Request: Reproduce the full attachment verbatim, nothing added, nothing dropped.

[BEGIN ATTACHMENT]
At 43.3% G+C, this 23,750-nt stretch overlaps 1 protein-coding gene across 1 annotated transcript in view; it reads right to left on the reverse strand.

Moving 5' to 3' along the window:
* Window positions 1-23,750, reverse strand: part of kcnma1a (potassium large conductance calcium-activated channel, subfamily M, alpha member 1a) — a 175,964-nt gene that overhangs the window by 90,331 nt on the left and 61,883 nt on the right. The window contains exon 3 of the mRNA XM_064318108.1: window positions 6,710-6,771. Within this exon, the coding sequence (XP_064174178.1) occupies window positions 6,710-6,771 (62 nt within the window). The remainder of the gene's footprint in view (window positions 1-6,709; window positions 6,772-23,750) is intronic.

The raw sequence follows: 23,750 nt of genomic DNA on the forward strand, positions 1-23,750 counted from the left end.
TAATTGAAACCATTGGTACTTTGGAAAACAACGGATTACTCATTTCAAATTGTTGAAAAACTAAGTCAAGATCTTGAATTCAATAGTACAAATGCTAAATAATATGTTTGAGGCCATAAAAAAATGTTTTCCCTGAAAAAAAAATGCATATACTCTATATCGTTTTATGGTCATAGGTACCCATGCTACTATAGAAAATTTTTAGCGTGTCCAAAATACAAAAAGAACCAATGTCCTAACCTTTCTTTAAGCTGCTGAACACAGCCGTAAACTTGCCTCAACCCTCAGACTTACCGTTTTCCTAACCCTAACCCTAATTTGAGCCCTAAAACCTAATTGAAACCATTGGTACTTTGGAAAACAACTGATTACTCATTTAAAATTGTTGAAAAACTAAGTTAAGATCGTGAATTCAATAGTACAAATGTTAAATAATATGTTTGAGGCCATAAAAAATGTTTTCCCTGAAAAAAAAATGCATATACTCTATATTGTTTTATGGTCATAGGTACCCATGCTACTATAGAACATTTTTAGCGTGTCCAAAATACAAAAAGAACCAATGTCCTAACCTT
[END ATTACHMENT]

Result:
At 43.3% G+C, this 23,750-nt stretch overlaps 1 protein-coding gene across 1 annotated transcript in view; it reads right to left on the reverse strand.

Moving 5' to 3' along the window:
* Window positions 1-23,750, reverse strand: part of kcnma1a (potassium large conductance calcium-activated channel, subfamily M, alpha member 1a) — a 175,964-nt gene that overhangs the window by 90,331 nt on the left and 61,883 nt on the right. The window contains exon 3 of the mRNA XM_064318108.1: window positions 6,710-6,771. Within this exon, the coding sequence (XP_064174178.1) occupies window positions 6,710-6,771 (62 nt within the window). The remainder of the gene's footprint in view (window positions 1-6,709; window positions 6,772-23,750) is intronic.

The raw sequence follows: 23,750 nt of genomic DNA on the forward strand, positions 1-23,750 counted from the left end.
TAATTGAAACCATTGGTACTTTGGAAAACAACGGATTACTCATTTCAAATTGTTGAAAAACTAAGTCAAGATCTTGAATTCAATAGTACAAATGCTAAATAATATGTTTGAGGCCATAAAAAAATGTTTTCCCTGAAAAAAAAATGCATATACTCTATATCGTTTTATGGTCATAGGTACCCATGCTACTATAGAAAATTTTTAGCGTGTCCAAAATACAAAAAGAACCAATGTCCTAACCTTTCTTTAAGCTGCTGAACACAGCCGTAAACTTGCCTCAACCCTCAGACTTACCGTTTTCCTAACCCTAACCCTAATTTGAGCCCTAAAACCTAATTGAAACCATTGGTACTTTGGAAAACAACTGATTACTCATTTAAAATTGTTGAAAAACTAAGTTAAGATCGTGAATTCAATAGTACAAATGTTAAATAATATGTTTGAGGCCATAAAAAATGTTTTCCCTGAAAAAAAAATGCATATACTCTATATTGTTTTATGGTCATAGGTACCCATGCTACTATAGAACATTTTTAGCGTGTCCAAAATACAAAAAGAACCAATGTCCTAACCTT